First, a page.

A wave of consolidation is hitting Indonesia’s crowded wireless telecom sector, a market that once featured seven operators jostling for position, as the strain of 5G investment winnows out the field toward possibly having just three big players.
The stakes are high. Indonesia is the most populous Southeast Asian country and is expected to have one of the world’s biggest digital economies at USD 124 billion in 2025, data from Google and others show, triple the size last year.
The parent companies of Indosat Ooredoo and Hutchison 3 Indonesia agreed last month to merge the two businesses, creating a network operator with over 100 million subscribers. The merger is expected to reap USD 300 million to USD 400 million in savings a year, the companies say, most of which will be invested in expanding 5G services.
The deal is a blow to XL Axiata, the number 3 player with 56 million customers. The mostly Malaysian-owned carrier received approval in August to launch 5G services, but catching up by itself will be an uphill battle.
Indosat Ooredoo, along with top carrier Telkomsel, started rolling out 5G services this year. But coverage is only available in the capital Jakarta and a few other cities.
Expenditures on 5G equipment have lagged behind because of the punishing competition in a saturated market. The standard prepaid voice and data plan from leading providers falls between IDR 100,000 and IDR 300,000 (USD 7 to USD 21), which is cheap even when accounting for average wages in Indonesia.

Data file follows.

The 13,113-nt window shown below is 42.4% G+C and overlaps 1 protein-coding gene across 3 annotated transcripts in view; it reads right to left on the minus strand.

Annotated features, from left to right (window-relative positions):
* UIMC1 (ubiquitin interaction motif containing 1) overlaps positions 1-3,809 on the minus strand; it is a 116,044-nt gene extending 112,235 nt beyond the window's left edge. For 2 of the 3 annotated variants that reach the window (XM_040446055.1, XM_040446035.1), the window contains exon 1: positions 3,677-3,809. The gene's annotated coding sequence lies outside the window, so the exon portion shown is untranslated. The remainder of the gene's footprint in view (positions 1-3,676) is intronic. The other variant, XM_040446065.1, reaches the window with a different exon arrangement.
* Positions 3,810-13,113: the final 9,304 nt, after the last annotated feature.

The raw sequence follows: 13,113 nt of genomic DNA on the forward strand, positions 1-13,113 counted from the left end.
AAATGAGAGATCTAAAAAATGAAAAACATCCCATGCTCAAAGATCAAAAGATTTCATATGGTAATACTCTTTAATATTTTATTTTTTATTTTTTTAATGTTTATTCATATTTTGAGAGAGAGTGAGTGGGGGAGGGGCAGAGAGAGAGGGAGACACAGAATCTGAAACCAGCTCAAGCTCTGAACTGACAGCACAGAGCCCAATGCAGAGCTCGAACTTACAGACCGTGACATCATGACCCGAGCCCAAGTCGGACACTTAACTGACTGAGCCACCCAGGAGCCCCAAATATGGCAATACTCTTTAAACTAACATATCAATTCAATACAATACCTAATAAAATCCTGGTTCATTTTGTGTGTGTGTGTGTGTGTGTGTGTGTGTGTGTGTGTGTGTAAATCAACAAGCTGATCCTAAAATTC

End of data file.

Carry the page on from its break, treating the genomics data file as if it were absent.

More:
The rates of return earned by wireless carriers in 2019 have shrunk 5% compared with a decade earlier, according to the Association of Indonesia’s Telematics Industry. The return on invested capital retreated to 1% from 7% over the same period.
These pressures caused lower ranked Bakrie Telecom to exit the mobile business altogether.
Indonesia is not alone when it comes to costly 5G upgrades. For the entire Association of Southeast Asian Nations, a low-cost 5G rollout that upgrades existing 4G infrastructure would still need USD 13.5 billion in investments through 2025, according to an analysis by A.T. Kearney, a US-based consultancy. A rollout using stand-alone 5G base stations, which offers higher-quality service, would more than quintuple the required spending.
The Indonesian government has little money in its coffers to build a telecommunications infrastructure, so that pursuit is left to businesses. Telkomsel, which has 169 million subscribers, will raise funds by listing a telecom equipment subsidiary as early as this year.
Indonesian wireless carriers have actively sought out foreign investment. Indosat, once a state-owned enterprise, sold shares to a Singaporean telecom, and that stake was taken over in 2008 by Ooredoo, a Qatari communications company.
Many observers think that the shakeout will continue until there will be only three carriers left. Johnny Plate, the minister of communication and information, expressed his anticipation that more mergers will result from Indosat’s deal.
In November last year, the government passed a wide-sweeping bill geared toward expanding foreign investment. The legislation contains language making it easier for telecoms to combine wireless spectrums, which will encourage more merger activity.